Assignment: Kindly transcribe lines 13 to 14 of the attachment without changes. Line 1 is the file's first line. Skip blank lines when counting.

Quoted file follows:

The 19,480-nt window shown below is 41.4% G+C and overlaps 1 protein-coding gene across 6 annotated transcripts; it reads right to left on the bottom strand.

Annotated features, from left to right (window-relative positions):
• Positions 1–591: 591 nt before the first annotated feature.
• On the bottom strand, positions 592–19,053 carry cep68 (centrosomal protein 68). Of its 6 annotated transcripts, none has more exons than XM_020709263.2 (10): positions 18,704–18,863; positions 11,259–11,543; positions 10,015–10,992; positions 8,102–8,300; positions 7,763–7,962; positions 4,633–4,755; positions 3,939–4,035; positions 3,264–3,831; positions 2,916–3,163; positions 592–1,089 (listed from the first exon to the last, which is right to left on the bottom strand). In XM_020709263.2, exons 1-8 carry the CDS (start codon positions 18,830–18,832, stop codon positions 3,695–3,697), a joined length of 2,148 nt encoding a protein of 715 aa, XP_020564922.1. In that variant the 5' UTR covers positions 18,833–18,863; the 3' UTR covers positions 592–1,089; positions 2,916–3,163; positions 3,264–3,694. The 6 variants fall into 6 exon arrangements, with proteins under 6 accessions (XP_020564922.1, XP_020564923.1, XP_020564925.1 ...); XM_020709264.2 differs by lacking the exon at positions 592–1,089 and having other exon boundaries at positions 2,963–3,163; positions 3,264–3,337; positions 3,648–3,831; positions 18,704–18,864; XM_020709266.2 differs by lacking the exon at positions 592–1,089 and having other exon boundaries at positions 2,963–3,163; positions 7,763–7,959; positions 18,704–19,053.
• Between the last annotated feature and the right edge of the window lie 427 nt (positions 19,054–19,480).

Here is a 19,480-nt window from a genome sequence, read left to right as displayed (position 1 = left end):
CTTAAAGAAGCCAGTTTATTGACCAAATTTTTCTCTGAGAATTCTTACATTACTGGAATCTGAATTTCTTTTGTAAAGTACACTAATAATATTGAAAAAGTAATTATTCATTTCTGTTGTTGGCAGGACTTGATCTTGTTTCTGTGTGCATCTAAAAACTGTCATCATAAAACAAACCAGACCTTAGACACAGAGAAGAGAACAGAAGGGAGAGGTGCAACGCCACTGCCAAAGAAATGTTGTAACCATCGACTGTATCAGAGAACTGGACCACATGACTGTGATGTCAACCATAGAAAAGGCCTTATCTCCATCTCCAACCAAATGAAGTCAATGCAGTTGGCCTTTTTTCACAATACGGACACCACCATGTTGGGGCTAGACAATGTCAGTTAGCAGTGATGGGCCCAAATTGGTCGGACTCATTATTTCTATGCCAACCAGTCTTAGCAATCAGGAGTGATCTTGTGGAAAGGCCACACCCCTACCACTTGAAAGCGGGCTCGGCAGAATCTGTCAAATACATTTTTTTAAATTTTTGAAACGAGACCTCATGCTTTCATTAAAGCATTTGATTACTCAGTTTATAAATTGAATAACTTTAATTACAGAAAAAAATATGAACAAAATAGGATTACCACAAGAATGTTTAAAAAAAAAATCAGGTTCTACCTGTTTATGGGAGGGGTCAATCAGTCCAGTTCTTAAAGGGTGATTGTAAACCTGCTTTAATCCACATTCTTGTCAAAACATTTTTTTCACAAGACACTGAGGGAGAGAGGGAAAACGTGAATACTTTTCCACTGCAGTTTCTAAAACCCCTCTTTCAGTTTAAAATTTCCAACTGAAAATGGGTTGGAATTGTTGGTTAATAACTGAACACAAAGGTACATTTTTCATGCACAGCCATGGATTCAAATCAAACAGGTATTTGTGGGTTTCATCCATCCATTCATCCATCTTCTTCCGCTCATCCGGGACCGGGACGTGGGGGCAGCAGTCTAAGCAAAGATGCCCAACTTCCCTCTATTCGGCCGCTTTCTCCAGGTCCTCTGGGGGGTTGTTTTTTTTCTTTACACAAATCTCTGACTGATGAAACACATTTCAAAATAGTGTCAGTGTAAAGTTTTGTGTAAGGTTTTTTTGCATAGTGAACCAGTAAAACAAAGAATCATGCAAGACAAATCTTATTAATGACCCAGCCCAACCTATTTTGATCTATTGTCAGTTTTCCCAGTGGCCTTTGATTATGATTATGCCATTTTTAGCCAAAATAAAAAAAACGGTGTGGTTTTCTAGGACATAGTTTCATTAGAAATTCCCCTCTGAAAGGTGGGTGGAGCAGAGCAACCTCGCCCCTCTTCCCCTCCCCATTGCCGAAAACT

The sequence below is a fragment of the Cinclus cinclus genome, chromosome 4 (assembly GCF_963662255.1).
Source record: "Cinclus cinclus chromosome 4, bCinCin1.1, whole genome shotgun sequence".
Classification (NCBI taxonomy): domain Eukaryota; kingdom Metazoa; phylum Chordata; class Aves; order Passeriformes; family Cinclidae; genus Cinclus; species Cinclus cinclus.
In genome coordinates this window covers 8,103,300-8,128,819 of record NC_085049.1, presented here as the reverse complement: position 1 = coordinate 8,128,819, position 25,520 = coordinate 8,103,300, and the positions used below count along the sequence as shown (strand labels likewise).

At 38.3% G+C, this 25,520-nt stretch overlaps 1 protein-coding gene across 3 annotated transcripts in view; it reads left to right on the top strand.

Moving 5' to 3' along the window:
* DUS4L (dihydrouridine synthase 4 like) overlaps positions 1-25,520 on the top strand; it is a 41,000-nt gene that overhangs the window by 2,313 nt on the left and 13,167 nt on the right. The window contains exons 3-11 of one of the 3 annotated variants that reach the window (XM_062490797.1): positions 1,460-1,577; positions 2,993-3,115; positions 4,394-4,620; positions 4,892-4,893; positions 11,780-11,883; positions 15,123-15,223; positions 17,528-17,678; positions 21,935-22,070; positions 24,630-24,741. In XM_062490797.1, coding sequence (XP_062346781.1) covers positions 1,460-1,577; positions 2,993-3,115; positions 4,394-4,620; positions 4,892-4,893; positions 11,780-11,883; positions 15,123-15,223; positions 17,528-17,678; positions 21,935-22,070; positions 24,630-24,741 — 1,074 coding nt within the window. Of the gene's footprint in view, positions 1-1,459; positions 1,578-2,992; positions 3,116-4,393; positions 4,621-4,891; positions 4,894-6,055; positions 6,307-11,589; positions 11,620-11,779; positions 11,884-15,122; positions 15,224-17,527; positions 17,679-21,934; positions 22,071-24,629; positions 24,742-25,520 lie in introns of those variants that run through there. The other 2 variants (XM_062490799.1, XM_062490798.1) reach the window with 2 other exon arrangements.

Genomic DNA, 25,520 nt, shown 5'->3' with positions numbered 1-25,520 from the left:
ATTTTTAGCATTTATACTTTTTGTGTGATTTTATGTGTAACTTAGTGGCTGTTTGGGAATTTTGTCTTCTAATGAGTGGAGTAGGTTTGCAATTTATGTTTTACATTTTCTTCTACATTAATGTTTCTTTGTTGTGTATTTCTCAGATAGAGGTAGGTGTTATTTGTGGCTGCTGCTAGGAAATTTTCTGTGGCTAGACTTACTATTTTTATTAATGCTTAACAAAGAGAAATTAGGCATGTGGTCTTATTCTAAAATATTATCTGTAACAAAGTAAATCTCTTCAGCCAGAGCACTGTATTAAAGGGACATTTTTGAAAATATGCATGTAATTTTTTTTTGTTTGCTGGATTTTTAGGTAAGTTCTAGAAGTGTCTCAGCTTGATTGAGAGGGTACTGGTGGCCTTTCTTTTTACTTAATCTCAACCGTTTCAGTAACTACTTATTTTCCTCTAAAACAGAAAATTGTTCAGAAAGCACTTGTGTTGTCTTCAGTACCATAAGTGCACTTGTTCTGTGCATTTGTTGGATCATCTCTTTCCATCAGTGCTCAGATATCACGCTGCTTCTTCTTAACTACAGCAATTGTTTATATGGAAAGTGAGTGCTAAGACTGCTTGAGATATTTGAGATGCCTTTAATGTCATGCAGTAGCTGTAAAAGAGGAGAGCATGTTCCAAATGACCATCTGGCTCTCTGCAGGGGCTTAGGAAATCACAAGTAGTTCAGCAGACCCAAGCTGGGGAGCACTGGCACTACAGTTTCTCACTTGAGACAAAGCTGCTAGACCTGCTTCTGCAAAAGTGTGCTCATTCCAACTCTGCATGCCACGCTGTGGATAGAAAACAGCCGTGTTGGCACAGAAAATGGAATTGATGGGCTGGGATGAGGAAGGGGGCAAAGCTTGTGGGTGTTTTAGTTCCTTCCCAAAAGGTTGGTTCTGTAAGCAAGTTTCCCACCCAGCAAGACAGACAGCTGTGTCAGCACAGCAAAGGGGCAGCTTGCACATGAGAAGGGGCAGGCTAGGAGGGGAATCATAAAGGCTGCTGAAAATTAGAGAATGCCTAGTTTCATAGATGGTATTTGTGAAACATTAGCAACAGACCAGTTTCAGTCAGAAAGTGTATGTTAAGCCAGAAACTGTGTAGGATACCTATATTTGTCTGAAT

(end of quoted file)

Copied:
Moving 5' to 3' along the window:
* DUS4L (dihydrouridine synthase 4 like) overlaps positions 1-25,520 on the top strand; it is a 41,000-nt gene that overhangs the window by 2,313 nt on the left and 13,167 nt on the right. The window contains exons 3-11 of one of the 3 annotated variants that reach the window (XM_062490797.1): positions 1,460-1,577; positions 2,993-3,115; positions 4,394-4,620; positions 4,892-4,893; positions 11,780-11,883; positions 15,123-15,223; positions 17,528-17,678; positions 21,935-22,070; positions 24,630-24,741. In XM_062490797.1, coding sequence (XP_062346781.1) covers positions 1,460-1,577; positions 2,993-3,115; positions 4,394-4,620; positions 4,892-4,893; positions 11,780-11,883; positions 15,123-15,223; positions 17,528-17,678; positions 21,935-22,070; positions 24,630-24,741 — 1,074 coding nt within the window. Of the gene's footprint in view, positions 1-1,459; positions 1,578-2,992; positions 3,116-4,393; positions 4,621-4,891; positions 4,894-6,055; positions 6,307-11,589; positions 11,620-11,779; positions 11,884-15,122; positions 15,224-17,527; positions 17,679-21,934; positions 22,071-24,629; positions 24,742-25,520 lie in introns of those variants that run through there. The other 2 variants (XM_062490799.1, XM_062490798.1) reach the window with 2 other exon arrangements.